The patients who started the triage process (Table 1, Column 3) are not representative of those whom we identified as eligible, but we were unable to resolve the discrepancy. Both the IT and healthcare staff were not used to using or looking at demographic data. We looked for systematic differences in who was included on the triage list based on length of stay or referrals to outpatient services but could not see any systematic source of bias. On the positive side, there did not seem to be any large, systematic demographic differences regarding which patients completed the triage process (Table 1, Column 4), except that completion was greater in people in the two worst deprivation pentiles and was less frequent in patients over age 75 and those with more inpatient stays.

3.2. Graphical Representation

Figure 1 and Figure 2 below were presented to NHS trust leaders to represent the total number of patients discharged and across ethnic groups. The cross-tabulation of age and ethnicity was an important factor alongside the rhetoric associated with admissions to ICU (above). In an ethnically diverse city, the disproportional number of white patients in the admitted group, together with a recognition of just under half being over 75, was an important perspective for community service planners.
The proportion of patients from each of the five levels of deprivation is shown, with ‘least’ representing the wealthiest and most advantaged and ‘worst’ being the most deprived. Notably, the most deprived are characterised by larger groups of Asian and black ethnic minorities along with the largest group of mixed or unknown ethnic groups, comprising people who are often white but who may be, for example, Irish or Roma Slovak. The images were useful in relation to orientating leaders to the cohort and beginning to characterise the range of those across different segmented population groups and economic determinants.

3.3. Effectiveness of Triage Process

The triage process was initiated by community services, and patients were contacted by telephone at home with the aim of identifying patients with continuing needs who were continuing to experience symptoms associated with the post-COVID period or long COVID. Figure 3 was used as a means of representing key perceptions of ‘what matters’ to those patients engaging with the triage in the ‘Single Point of Access’ (SPA) workforce. From a clinical perspective, the words to note (and which were highlighted in the presentation) were anxiety/anxious, depression/depressed, pain, (shortness of) breath/breathlessness and tired/fatigue. These words were used in addition to reflections on the individual responses to specific questions in the triage form that indicated follow-on care was needed. The questions and feedback data were used to refine the process of triage and enable triage improvements.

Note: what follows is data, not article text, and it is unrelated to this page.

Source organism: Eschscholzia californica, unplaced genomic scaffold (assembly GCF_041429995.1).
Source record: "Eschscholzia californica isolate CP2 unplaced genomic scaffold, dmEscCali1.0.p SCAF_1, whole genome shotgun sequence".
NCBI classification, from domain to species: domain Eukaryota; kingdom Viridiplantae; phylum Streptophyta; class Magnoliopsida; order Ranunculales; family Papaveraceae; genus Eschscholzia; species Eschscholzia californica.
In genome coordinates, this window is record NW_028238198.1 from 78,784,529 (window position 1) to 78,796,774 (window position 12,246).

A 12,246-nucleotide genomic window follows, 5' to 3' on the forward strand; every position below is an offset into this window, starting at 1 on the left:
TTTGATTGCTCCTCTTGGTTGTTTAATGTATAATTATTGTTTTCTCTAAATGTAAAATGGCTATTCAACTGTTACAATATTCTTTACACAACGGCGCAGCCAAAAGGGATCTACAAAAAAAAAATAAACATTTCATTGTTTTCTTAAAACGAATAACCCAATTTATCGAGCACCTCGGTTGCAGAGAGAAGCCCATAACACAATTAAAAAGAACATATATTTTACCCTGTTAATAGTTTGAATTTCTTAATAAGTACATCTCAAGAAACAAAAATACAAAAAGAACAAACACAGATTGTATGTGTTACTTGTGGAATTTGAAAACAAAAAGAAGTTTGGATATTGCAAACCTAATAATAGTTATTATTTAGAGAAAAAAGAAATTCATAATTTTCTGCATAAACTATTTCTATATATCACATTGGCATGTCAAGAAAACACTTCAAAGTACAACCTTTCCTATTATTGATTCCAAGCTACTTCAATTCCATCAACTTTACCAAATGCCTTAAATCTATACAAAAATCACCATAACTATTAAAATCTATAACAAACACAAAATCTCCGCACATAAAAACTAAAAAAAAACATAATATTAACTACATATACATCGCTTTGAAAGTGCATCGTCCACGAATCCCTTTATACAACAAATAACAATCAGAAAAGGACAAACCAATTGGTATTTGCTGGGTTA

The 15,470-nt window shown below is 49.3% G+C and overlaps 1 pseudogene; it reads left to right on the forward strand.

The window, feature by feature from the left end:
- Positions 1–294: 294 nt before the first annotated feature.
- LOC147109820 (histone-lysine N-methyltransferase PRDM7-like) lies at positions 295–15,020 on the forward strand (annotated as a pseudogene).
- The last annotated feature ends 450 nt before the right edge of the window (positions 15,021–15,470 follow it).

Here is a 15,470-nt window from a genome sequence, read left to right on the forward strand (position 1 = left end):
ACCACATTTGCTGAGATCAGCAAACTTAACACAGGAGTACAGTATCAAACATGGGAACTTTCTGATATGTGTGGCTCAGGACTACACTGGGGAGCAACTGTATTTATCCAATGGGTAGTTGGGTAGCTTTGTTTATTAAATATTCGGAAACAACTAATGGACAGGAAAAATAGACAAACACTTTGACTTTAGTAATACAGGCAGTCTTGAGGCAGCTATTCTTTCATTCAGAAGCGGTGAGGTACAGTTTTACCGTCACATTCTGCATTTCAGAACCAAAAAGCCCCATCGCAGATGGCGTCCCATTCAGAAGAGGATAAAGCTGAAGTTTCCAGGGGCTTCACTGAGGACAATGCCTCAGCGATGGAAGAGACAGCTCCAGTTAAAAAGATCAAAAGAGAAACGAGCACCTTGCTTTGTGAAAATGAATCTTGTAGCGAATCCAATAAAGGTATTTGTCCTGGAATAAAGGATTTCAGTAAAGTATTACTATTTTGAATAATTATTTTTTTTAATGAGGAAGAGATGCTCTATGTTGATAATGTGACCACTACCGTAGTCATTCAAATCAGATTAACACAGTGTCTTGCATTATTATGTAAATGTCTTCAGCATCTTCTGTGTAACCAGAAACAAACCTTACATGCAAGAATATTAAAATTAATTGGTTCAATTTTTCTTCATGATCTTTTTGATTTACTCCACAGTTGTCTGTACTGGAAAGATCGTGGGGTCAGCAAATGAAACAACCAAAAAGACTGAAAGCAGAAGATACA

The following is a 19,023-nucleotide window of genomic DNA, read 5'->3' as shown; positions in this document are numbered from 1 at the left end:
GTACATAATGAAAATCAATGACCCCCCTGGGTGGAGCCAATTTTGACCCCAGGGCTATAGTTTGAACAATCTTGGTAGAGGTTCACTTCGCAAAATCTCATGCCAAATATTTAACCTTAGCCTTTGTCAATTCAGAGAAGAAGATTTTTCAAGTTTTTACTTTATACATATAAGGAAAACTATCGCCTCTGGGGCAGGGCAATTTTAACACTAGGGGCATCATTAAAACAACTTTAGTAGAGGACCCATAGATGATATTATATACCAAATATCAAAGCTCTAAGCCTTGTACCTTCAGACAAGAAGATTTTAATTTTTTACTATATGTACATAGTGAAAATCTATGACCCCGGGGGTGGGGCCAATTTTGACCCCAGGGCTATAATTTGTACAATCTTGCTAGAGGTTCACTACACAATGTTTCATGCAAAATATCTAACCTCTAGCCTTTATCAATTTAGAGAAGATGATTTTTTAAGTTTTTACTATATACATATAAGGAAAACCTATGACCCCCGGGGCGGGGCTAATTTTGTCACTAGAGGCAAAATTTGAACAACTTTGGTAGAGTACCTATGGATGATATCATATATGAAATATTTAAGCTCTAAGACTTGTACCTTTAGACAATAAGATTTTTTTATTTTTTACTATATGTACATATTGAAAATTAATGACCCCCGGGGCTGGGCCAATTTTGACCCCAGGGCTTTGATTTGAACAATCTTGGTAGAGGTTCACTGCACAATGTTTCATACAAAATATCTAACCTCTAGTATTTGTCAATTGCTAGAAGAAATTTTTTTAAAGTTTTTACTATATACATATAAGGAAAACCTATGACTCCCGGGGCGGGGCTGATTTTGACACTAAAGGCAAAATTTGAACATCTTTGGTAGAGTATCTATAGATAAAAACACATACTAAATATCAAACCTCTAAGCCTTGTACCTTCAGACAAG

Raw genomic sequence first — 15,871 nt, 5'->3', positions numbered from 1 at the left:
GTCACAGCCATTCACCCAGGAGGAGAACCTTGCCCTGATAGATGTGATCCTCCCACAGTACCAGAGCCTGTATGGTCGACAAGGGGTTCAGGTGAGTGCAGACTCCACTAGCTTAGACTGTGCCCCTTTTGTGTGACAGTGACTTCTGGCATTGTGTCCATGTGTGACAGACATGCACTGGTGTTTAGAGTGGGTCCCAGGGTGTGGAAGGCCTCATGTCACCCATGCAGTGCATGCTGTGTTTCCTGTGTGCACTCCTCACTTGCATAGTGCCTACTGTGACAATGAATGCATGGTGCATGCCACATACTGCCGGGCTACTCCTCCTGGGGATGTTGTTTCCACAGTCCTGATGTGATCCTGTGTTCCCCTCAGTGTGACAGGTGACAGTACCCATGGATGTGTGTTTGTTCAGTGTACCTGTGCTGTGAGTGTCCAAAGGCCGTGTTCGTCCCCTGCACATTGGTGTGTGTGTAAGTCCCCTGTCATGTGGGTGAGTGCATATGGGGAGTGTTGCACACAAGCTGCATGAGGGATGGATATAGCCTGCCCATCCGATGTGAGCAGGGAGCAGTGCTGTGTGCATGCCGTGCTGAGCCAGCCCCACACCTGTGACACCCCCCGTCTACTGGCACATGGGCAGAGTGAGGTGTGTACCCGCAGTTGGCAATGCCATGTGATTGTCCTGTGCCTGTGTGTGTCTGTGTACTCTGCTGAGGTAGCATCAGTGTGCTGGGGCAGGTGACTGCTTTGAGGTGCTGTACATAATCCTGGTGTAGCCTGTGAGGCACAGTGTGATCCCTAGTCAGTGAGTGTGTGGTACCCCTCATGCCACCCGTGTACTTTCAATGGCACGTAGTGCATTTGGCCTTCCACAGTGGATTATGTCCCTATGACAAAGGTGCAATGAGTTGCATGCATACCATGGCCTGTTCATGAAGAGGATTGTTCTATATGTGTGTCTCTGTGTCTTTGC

Twenty-nine patients contacted in the triage process refused to be triaged, but there are too few to stratify by demographics. By reviewing the comments noted on the data collection form, the service began to capture (via text analysis) and reflect the dominant reasons. These consisted of triage process errors, full recovery, or a family report that the patient was unavailable or did not need further services. In other cases, the feedback suggested that work commitments, language barriers or sensory deprivation (telephone deafness) were reasons for non-participation.

3.4. Results of the Triage Data Analysis

The triage responses were analysed and presented in graphical form to enable participating staff and managers to obtain an oversight of early population level needs post-COVID and the indications of the types of community services that were necessary. EQ-5D quality of life VAS scores reported before and after COVID illness at the time of the triage interview demonstrated that the majority of people reported poorer health after discharge than before COVID (see Figure 4). A minority of patients had better VAS scores after compared to before their hospitalisation with COVID, which is not usual as VAS scores are a composite of physical, mental and social health, and few people were systematically worse on all domain scores. Although the individual domain scores were more variable, two-fifths of respondents reported a decline in usual activities. Approximately one third were worse in anxiety and depression, mobility, and pain and discomfort (see Figure 5). There were too few patients in non-white ethnicity groups or better deprivation pentiles to conduct any further analysis by demographics.
A total of 85% of the patients who started the triage process completed it, with approximately 85% of these patients referred to community or outpatient services (Table 1, Column 4). People in the two worst deprivation pentiles were slightly less likely to complete the triage process; those in the top two pentiles were more likely to complete the triage; and females were more likely to complete it than males. The proportion completing the triage declined substantially by age from 93% in those 17–44 years old to 75% in those age 75+. Ninety-six percent of triage patients with a stay in ITU completed the triage process.

3.5. Data Limitations and Engagement